Tupolev Tu-22M3 Backfire C

Published on
Review Author(s)
Product / Stock #
Box Art

The Aircraft

The Tu-22M3 Backfire C has had a somewhat confusing development history. The original Tu-22 was NATO code-named Blinder. It had two pod-mounted engines above the rear fuselage, one on either side of the vertical stabilizer, and fixed sweptback wings. Then Tupolev came out with what I think is almost a new design, with the engines mounted in the rear fuselage and intakes along the fuselage side, and variable-position wings...I think the first on a large Russian bomber. This was the Backfire. The designation for this aircraft was Tu-22M1. The M probably stands for “Modified.” There were only nine Tu-22M1s built, and it was fairly quickly replaced by the Tu-22M2. The M2 had more powerful engines, a bigger wing, and an area rule fuselage.

The Tu-22M3 first flew in 1976. The first big difference between the M2 and M3 were that the intakes on the M2 looked like those on an F-4 Phantom, while the M3’s look like those on an A-5 Vigilante. The second, more subtle difference, is that the nose cone bends down on the M2 and up on the M3.

The Backfire is still in service with the Russian Air Force and Naval Aviation, and has gone out of service with India and Ukraine.

The Kit

When I first got this kit, I thought it was identical to the Minicraft Tu-22 I built a number of years ago. I was wrong there. The earlier kit was a Tu-22M2, but this is the M3 with revised intakes. You get 4 gray sprues and one clear. It looks like they reworked the molds when they redid the intakes, as the parts were clean, crisp, flash-free, and nicely molded with no voids. The kit comes with markings for a Russian or Ukrainian aircraft. The nose shape is also correct for the M3. More on that difference later.

Building the Model

Construction went fairly easily and quickly, considering we did a home remodel and my hobby room was torn up for about 3 weeks. The fuselage halves were nicely molded and had no warp. The wing swing mechanism is ingenious and worked well…until I got some glue on it. The new intakes were only 3 parts each, and fit together well. I did have to use some putty on the fuselage/intake mating points. I saved the landing gear, the missile, and the tail guns for after painting and decals. Whoever designed the method for attaching the folded fin on the under-fuselage missile deserves an extra coffee break. The fin goes into a nicely designed slot and holds solidly.

Here is where I ran into a conundrum. The painting instructions show the aircraft with a nose-mounted air-to-air refueling probe. This also appears on the drawings of the markings on the box top. There are no parts for this in the kit, and I was thinking of scratch-building a probe from sprue.

I found an answer to this problem in Soviet Strategic Aviation in the Cold War by Yefim Gordon (ISBN 978 1 90210 908 4). He states that the Tu-22M2 did have a refueling probe (page 157), but the US negotiators for the Strategic Arms Limitations Talks (SALT 2) demanded that the Tu-22M2s be classified as strategic bombers rather than long-range. The Soviets couldn’t see giving up this valuable asset, so the refueling gear was removed. As a result, the Tu-22M3 was never equipped for air-to-air refueling. I also then noted that the box art showed an M3 for the large picture and M2s for the color schemes. The nose shape is also different on the two versions.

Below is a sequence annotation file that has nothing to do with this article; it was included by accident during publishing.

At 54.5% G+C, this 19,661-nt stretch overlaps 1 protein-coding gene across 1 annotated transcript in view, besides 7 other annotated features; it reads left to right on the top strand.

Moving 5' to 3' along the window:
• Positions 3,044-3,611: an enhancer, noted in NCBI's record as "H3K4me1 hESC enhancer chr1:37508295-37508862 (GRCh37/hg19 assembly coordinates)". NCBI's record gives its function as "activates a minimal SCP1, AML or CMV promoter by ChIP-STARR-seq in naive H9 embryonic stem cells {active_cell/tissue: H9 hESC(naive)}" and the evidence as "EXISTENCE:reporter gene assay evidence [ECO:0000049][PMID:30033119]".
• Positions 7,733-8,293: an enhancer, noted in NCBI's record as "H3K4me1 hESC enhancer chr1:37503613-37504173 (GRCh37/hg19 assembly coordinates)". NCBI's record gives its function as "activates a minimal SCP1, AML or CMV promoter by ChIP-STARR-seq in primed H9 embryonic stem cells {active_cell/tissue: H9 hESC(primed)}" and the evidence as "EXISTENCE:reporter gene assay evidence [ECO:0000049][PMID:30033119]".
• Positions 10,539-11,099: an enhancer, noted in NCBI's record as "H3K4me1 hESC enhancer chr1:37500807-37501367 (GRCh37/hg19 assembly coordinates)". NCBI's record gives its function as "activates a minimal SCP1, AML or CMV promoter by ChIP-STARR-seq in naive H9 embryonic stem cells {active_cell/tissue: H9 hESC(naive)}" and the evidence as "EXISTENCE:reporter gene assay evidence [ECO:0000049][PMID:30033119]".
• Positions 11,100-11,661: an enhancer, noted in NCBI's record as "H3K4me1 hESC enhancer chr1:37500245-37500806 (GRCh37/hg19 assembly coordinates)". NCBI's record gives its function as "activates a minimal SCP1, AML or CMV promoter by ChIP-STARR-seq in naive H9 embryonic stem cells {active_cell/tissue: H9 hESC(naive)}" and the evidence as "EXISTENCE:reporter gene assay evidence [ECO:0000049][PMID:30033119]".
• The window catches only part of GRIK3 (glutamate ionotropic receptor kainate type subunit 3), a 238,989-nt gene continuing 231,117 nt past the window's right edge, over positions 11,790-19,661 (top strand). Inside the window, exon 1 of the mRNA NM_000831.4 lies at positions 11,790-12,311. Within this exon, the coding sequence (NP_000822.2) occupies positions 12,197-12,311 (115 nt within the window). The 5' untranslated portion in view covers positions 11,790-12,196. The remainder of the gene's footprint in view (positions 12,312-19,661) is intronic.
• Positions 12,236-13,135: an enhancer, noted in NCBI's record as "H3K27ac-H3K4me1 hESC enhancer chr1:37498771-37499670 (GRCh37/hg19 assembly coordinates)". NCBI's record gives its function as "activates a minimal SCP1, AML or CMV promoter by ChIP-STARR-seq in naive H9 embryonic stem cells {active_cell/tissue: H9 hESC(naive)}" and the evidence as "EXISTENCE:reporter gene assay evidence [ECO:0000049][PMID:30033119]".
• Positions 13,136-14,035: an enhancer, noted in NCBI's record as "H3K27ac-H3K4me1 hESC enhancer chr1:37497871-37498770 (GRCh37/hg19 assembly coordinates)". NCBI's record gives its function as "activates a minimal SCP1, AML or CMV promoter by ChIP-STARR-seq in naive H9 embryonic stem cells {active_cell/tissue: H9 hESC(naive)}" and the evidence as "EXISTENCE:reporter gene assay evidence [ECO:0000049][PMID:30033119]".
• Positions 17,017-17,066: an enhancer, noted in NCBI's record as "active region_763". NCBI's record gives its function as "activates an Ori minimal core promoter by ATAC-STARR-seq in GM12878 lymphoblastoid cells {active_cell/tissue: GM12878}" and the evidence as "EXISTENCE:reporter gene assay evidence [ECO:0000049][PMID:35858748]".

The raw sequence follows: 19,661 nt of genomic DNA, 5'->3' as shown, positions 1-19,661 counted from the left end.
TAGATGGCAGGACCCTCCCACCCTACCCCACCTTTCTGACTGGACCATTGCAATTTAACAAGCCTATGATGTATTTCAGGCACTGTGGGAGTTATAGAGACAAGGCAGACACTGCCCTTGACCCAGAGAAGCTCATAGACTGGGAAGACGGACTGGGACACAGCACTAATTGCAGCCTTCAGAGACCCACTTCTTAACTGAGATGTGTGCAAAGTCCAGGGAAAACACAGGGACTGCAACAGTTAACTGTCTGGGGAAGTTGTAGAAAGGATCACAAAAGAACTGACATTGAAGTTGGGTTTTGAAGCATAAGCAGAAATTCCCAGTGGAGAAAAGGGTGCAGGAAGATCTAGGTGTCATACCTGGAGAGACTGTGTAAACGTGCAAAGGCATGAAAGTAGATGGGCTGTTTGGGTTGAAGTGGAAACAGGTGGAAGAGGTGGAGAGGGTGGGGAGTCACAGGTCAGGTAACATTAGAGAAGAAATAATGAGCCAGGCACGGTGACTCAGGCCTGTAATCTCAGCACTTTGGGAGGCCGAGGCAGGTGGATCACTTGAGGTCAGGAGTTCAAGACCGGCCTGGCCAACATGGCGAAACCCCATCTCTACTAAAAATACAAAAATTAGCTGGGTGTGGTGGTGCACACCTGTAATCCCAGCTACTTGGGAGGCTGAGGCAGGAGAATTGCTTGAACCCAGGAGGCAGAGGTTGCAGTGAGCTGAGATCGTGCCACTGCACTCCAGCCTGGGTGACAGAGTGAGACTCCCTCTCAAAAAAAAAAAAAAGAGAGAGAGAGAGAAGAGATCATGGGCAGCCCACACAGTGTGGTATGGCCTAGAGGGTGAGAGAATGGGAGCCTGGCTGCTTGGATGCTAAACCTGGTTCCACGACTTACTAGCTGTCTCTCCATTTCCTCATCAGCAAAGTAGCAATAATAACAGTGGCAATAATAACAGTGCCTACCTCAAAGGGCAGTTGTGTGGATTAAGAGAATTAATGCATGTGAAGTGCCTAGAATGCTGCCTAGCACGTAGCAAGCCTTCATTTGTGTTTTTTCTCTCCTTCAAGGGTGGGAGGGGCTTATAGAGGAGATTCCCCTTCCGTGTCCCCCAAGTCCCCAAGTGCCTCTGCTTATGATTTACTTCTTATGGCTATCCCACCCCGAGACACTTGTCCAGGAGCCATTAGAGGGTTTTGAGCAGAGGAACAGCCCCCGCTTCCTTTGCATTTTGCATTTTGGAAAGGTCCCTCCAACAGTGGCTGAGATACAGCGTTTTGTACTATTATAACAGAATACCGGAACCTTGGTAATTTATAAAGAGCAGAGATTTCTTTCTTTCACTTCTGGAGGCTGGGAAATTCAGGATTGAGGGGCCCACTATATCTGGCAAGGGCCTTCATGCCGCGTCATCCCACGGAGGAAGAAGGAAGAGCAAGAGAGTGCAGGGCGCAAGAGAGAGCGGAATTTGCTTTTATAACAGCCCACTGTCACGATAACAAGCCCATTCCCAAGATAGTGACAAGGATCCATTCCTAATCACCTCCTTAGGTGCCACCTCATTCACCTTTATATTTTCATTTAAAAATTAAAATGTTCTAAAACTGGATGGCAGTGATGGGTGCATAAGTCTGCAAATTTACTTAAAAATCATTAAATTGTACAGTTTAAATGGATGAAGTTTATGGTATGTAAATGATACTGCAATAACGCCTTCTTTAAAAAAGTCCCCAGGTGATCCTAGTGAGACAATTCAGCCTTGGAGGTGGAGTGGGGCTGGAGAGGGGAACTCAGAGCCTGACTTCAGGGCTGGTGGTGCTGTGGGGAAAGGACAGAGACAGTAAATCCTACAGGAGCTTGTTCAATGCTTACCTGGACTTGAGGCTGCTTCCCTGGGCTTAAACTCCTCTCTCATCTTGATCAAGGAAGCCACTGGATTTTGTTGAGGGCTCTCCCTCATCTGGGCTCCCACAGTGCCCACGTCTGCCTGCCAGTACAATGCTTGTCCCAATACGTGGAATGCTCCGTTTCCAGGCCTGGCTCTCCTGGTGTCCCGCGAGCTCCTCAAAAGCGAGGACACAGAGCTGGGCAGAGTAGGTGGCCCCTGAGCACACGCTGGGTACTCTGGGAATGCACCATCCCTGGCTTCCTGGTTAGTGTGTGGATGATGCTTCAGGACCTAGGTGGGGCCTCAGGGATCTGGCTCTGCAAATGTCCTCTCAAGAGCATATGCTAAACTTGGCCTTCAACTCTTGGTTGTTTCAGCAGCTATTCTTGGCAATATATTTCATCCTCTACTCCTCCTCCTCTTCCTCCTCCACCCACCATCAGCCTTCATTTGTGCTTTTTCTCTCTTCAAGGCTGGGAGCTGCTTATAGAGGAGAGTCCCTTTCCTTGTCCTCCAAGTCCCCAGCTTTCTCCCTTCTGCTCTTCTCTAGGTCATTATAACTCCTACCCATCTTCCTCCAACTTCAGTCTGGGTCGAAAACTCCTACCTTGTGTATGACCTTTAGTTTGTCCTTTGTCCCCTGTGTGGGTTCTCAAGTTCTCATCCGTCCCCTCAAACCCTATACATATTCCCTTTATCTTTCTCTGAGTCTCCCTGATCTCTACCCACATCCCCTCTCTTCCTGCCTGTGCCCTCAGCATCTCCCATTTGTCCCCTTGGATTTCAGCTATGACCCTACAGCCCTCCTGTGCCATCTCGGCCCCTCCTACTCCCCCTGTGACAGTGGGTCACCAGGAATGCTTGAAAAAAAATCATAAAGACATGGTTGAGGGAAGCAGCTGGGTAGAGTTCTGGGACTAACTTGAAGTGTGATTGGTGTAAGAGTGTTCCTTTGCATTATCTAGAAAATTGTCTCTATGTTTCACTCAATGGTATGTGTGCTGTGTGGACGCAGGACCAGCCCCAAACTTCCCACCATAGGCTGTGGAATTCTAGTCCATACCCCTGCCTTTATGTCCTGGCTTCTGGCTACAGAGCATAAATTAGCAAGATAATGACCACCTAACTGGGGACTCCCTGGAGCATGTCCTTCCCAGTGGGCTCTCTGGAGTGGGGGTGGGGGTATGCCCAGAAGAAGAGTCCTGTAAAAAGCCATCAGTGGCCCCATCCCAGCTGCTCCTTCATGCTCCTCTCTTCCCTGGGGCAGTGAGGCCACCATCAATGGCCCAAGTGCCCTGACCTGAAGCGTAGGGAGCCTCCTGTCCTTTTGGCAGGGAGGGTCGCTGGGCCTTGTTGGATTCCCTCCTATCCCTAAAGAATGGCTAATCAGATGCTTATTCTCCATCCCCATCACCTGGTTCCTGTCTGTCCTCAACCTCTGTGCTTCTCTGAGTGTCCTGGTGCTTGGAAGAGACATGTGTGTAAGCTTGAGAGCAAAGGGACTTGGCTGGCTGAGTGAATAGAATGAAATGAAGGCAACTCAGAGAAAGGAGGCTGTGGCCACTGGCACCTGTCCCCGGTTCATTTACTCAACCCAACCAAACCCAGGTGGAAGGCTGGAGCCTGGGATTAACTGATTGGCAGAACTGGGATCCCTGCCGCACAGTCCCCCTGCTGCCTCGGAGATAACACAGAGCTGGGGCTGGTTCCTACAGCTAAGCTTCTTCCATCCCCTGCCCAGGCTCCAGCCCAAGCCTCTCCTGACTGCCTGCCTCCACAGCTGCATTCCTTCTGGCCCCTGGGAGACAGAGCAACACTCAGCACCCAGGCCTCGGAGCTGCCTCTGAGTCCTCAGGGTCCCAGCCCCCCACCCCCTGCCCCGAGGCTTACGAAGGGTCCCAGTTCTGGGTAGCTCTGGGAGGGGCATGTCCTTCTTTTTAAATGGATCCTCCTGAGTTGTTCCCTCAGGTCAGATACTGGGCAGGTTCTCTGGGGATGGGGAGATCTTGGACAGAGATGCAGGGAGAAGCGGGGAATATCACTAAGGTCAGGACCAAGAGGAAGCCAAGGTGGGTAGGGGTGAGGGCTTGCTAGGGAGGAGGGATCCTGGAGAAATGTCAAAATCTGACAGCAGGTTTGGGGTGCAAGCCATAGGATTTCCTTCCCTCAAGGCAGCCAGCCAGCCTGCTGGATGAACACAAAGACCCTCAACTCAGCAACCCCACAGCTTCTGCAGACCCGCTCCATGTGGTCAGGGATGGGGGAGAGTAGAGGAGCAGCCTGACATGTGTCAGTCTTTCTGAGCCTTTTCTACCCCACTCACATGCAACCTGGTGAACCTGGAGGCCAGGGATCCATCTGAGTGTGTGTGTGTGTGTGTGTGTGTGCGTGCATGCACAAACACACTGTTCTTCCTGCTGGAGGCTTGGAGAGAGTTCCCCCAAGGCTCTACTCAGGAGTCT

I painted the white underside, leading edges, and antennas with Floquil’s Reefer White. I’m going to miss that paint, as Testors has announced they’re discontinuing the Floquil line.

I then masked the antennas, wing leading edges, and fuselage sides and painted the rest of the aircraft gray. I made a mistake in assuming that the Russian and Ukrainian aircraft are the same gray. The instructions only give the colors on the page with the Russian plane, and they’re marked A through E. I failed to notice that the Russian has A gray (36176) and the Ukrainian has C (36375).

A coat of clear gloss (I still use Future, another product we’ll have to find a substitute for) made the model ready for decals.


The decals are printed by Cartograf, and they were marvelous. The only place where I had any problem was putting the plane numbers on all 3 nose gear doors. The small parts and small decals resulted in markings which floated on the surface tension of the bit of water transferred from the decal paper, and I really had to fight them to get them in position and lie down. It’s good to have superior decals when you have a problem like this.

Final Assembly

I always save the landing gear, guns, antennas, etc. for after painting and decals because I know I’m going to break something if I don’t. The landing gear went together problem-free, and the tail guns fit cleanly and nicely. I also saved the tail radar for last because it’s a separate white part, and it’s easier than trying to mask it.

Overall Evaluation

Highly recommended. This is an aircraft which hasn’t been available before in this scale. Everything fits well, and it has good decals with interesting markings. The failure of the boxart and instruction sheet to differentiate between the M2 and M3…well, we all make mistakes, and at least they did the correct nose and didn’t put a refueling probe in there.

Thanks to Minicraft for the review kit and IPMS/USA for letting me add to my Soviet/Russian/Ukrainian bomber collection in 1/144.


Add new comment

All comments are moderated to prevent spam

This site is protected by reCAPTCHA and the Google Privacy Policy and Terms of Service apply.